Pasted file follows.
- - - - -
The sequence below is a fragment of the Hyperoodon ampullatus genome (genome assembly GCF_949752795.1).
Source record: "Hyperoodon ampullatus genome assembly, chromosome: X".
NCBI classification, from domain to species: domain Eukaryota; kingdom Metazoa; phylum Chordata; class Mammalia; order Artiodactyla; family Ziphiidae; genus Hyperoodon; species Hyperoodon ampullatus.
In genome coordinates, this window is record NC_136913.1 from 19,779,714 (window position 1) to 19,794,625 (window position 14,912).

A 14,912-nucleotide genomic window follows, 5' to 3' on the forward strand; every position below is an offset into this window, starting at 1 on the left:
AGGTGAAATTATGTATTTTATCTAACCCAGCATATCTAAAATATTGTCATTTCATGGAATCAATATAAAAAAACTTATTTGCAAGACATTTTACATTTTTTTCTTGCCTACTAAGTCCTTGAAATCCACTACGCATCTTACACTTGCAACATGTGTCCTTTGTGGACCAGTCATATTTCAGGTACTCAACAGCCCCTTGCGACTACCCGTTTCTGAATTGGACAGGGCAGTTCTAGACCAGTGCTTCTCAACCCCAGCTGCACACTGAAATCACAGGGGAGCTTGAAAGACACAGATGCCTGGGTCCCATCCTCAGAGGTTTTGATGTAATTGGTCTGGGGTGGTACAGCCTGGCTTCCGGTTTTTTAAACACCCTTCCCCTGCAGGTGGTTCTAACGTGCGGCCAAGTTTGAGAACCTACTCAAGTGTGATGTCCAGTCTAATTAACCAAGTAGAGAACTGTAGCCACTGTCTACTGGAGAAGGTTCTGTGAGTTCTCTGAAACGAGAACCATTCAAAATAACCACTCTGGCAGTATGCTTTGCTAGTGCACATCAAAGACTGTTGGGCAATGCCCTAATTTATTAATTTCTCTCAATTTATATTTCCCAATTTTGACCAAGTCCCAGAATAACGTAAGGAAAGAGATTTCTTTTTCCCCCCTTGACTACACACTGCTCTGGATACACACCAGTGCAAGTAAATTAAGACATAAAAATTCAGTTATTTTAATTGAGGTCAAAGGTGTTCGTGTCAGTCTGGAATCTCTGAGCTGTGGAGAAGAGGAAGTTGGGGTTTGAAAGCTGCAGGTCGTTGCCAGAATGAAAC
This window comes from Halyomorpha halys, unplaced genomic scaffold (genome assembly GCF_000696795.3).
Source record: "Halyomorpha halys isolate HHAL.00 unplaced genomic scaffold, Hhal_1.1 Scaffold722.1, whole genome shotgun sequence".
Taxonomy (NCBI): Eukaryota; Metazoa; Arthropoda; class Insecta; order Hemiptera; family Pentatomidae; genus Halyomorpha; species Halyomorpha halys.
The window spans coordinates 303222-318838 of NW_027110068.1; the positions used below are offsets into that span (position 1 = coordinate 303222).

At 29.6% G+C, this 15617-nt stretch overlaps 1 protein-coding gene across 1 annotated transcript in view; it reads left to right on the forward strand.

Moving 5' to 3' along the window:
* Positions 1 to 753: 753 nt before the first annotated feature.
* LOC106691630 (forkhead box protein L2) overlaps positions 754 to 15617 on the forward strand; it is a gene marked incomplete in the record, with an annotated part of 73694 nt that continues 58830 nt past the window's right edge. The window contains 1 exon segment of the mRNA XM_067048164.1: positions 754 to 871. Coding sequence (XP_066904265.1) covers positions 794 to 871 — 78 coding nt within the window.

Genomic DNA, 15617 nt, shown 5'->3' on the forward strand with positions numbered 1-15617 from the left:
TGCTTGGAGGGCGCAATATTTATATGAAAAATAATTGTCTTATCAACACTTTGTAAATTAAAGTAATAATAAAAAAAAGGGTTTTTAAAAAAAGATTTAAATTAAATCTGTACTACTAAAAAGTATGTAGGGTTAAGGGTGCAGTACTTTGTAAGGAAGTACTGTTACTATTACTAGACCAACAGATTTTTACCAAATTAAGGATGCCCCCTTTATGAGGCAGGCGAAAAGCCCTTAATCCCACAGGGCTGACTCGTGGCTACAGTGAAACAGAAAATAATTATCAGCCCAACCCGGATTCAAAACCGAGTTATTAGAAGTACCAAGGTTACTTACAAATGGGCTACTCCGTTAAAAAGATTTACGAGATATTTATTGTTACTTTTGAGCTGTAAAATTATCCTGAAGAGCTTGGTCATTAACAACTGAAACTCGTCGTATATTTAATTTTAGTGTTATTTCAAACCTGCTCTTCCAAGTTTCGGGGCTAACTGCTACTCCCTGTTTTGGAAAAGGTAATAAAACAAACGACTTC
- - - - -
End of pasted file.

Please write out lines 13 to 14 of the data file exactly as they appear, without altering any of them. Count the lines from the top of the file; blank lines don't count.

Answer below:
* Positions 1 to 753: 753 nt before the first annotated feature.
* LOC106691630 (forkhead box protein L2) overlaps positions 754 to 15617 on the forward strand; it is a gene marked incomplete in the record, with an annotated part of 73694 nt that continues 58830 nt past the window's right edge. The window contains 1 exon segment of the mRNA XM_067048164.1: positions 754 to 871. Coding sequence (XP_066904265.1) covers positions 794 to 871 — 78 coding nt within the window.